Phylogeny of different classes of histone proteins. A Relationship between different classes of histone proteins in P. triconutum. Boot strap numbers are indicated. B Protein sequences from different species belonging to respective classes of histone proteins were obtained from NCBI, aligned using Gonnet [87], and used to construct a neighbor-joining tree. The numeric values on the tree indicate the bootstrap confidence between two branches. Only core histones are considered in this tree. NCBI accession numbers used are as follows: [H3: Drosophila melanogaster (NP_724345), Homo sapiens (NP_003520), Caenorhabditis elegans (NP_496899), Arabidopsis thaliana (NP_195713), Chlamydomonas reinhardtii (XP_001690671), Phaeodactylum tricornutum (XP_002177514), Thalassiosira pseudonana (XP_002288694), Paramecium tetraurelia (BAF03646), Saccharomyces cerevisiae (AAS64349), Dictyostelium discoideum (XP_647577), Leishmania infantum (XP_001463740), Giardia intestinalis (ESU45648)]; [H4: Arabidopsis thaliana (NP_180441), Chlamydomonas reinhardtii (XP_001690685), Caenorhabditis elegans (NP_492641), Drosophila melanogaster (NP_524352), Paramecium tetraurelia (CAD97571), Dictyostelium discoideum (XP_642712), Leishmania infantum (XP_001464339), Giardia intestinalis (ADW95184), Saccharomyces cerevisiae (EDV12280), Homo sapiens (ESW55528), Phaeodactylum tricornutum (XP_002179286), Thalassiosira pseudonana (XP_002288196)]; [H2A: Phaeodactylum tricornutum (XP_002181345), Thalassiosira pseudonana (XP_002286413), Paramecium tetraurelia (XP_001433287), Drosophila melanogaster (NP_524519), Caenorhabditis elegans (NP_001263788), Homo sapiens (NP_003507), Arabidopsis thaliana (Q90681), Chlamydomonas reinhardtii (EDO96006), Saccharomyces cerevisiae (CAA81267), Leishmania infantum (CAD11891), Dictyostelium discoideum (XP_636327), Giardia intestinalis (ESU37209)]; [H2B: Phaeodactylum tricornutum (XP_002179210), Thalassiosira pseudonana (XP_002290856), Saccharomyces cerevisiae (CAA81268), Arabidopsis thaliana (NP_180440), Chlamydomonas reinhardtii (XP_001700194), Drosophila melanogaster (NP_724342), Caenorhabditis elegans (NP_505464), Homo sapiens (NP_003510), Giardia intestinalis (ESU39253), Paramecium tetraurelia (XP_001428087), Leishmania infantum (XP_001470056), Dictyostelium discoideum (XP_628972)]; [H1: Drosophila melanogaster (NP_724341), Homo sapiens (NP_722575), Chlamydomonas reinhardtii (XP_001693443), Arabidopsis thaliana (AAD20121), Caenorhabditis elegans (NP_491678), Saccharomyces cerevisiae (NP_015198), Phaeodactylum tricornutum (XP_002179285), Thalassiosira pseudonana (XP_002294007)].

Additional file 2: Figure S2.

Identification of histone modification sites. MS/MS spectrum of novel PTMs detected in histones H3, H4, H2A and H2B, as well as histone PTMs that were mapped.

Additional file 3: Table S1.

Sequencing data from each chromatin immunoprecipitation experiment followed by Illumina HiSeq 2000. The number of sequencing reads analyzed in the ChIP-Seq and RNA-Seq data are shown.

Additional file 4: Figure S3.

Coverage (in base pairs) of the peaks of each histone mark on the genomic features (genes, TEs and intergenice regions) of P. tricornutum.

Additional file 5: Figure S4.

Distributions of histone modifications on genes, TEs, Genes and TEs, and intergenic regions.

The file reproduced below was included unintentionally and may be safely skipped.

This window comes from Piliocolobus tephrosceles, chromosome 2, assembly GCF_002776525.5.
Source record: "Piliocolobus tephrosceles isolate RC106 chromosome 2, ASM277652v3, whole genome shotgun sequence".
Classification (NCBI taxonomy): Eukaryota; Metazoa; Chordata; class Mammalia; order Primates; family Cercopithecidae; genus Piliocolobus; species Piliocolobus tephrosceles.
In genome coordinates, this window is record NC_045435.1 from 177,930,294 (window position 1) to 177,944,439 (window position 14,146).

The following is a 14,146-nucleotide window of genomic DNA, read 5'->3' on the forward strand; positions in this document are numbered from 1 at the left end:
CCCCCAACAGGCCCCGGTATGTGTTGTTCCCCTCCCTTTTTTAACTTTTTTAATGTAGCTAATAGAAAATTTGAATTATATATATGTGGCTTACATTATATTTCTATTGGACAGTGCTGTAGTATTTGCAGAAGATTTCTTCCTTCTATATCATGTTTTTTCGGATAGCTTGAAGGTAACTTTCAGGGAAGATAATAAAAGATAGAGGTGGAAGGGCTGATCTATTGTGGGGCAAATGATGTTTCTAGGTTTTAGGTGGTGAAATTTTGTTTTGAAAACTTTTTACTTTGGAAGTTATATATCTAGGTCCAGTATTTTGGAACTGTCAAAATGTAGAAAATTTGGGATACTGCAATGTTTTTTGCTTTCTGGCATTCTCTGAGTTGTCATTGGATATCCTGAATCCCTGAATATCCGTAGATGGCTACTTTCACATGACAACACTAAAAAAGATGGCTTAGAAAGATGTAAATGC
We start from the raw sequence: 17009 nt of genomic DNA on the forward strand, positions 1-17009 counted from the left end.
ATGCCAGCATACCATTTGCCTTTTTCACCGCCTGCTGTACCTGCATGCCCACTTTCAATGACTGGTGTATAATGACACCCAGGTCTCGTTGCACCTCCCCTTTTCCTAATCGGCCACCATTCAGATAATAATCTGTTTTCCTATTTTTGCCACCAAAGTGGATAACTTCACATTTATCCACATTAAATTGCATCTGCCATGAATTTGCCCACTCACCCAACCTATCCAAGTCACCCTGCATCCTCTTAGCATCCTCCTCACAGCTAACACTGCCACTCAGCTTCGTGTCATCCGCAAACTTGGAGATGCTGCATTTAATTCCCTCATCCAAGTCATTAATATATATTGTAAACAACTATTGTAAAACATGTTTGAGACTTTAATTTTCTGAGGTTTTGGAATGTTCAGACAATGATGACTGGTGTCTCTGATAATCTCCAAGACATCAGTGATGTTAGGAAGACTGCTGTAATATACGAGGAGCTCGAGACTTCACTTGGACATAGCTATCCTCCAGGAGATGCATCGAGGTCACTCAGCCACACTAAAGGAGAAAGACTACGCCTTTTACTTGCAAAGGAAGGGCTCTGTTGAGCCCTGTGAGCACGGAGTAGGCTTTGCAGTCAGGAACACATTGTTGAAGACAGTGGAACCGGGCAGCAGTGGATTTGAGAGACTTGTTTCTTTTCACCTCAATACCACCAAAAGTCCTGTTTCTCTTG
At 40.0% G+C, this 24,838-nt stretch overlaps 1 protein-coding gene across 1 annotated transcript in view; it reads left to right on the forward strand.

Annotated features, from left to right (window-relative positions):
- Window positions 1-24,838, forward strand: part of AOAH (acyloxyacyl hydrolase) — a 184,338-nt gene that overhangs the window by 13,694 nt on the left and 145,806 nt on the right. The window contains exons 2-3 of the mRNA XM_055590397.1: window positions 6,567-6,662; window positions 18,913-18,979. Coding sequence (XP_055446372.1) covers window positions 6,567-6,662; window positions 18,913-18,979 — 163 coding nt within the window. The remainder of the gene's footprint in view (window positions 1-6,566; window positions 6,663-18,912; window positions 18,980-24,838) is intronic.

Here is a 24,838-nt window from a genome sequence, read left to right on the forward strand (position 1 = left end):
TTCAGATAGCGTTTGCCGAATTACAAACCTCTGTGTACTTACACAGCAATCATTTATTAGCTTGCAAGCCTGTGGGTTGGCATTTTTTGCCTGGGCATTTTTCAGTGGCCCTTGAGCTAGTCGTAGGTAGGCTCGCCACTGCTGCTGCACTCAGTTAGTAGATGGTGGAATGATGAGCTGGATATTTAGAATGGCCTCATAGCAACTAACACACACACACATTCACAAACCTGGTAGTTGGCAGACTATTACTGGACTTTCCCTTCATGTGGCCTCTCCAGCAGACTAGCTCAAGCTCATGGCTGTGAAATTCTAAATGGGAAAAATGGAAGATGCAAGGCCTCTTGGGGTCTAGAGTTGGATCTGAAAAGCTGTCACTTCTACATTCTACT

Additional file 6: Table S2.

Functions of encoded proteins of genes marked with a range of histone modifications. KOG functional categories and GO enriched categories are shown. For functional enrichment, a hypergeometric test was performed with KOG classes and a GO enrichment test with GO classes. GO enrichment was performed with a Fisher exact test using a reference set of whole genome annotation (4772 genes) and an FDR value of 0.05. The comparison was performed against the unmarked genes.

Additional file 7: Figure S5.

Distribution of histone marks on TEs and their correlation with expression. A Proportion of different classes of TEs marked by six modifications, including DNA methylation. The numbers of the different classes of TEs are indicated above each bar. B Expression of different classes of TEs marked by the five histone modifications.

Additional file 8: Figure S6.

Nucleosome features. A Micrococcal nuclease digest. The three right most lanes indicate digestions of nuclei with increasing concentrations of MNase resulting in a major band of mononucleosomes around 150 bp. Lane C indicates undigested control. The two left-most lanes indicate low and high molecular weight DNA ladders. B Pie chart showing genome-wide nucleosome distributions (H3) along genes, TEs, and intergenic regions. The number of each genomic feature is indicated. C Dinucleotide frequencies around nucleosome occupancy sites and over linker regions.

Additional file 9: Table S3.

GO categories and orthology groups of H3K27me3 clusters of genes.

Additional file 10: Figure S7.

Characterization of P. tricornutum cells grown under nitrate limiting conditions. A Chlorotic phenotype of cells grown under low nitrate at 75 μM (left) versus replete control at 880 μM (right). B Growth curves of cells grown under low (75 μM) and normal (880 μM) nitrate for 3 weeks. C Chlorophyll a and c contents in each culture condition measured using ethanol extraction. D Maximal oxygen evolution rates in each culture condition. Measurements in C and D were made after seven days of culture.

Additional file 11: Table S4.

List of differentially marked and expressed genes under nitrate depleted condition.

Additional file 12: Figure S8.

GO categories of genes differentially regulated and marked by H3K4me2 under low nitrate.

Additional file 13: Figure S9.

GO categories of genes differentially regulated and marked by H3AcK9/K14 under low nitrate.

Additional file 14: Figure S10.

GO categories of genes differentially regulated and marked by H3K9me3 under low nitrate.

Additional file 15: Figure S11.

MapMan display of genes differentially marked and regulated under low nitrate showing assignment to different metabolic compartments, including light harvesting, photorespiration, amino acid biosynthesis, and lipid metabolism. MapMan of the model plant Arabidopsis thaliana was used.

Additional file 16: Table S5.

The sites of post-tanslational modifications (PTMs) on histones include amino acid (residue) and peptide sequences which are acetylated (Acetyl), methylated (Methyl, Dimethyl and Trimethyl) or ubiquitinated.

Rights and permissions

Reprints and permissions

About this article

Check for updates. Verify currency and authenticity via CrossMark

Cite this article

Veluchamy, A., Rastogi, A., Lin, X. et al. An integrative analysis of post-translational histone modifications in the marine diatom Phaeodactylum tricornutum . Genome Biol 16, 102 (2015).

Download citation

  • Received:

  • Accepted:

  • Published:

  • DOI: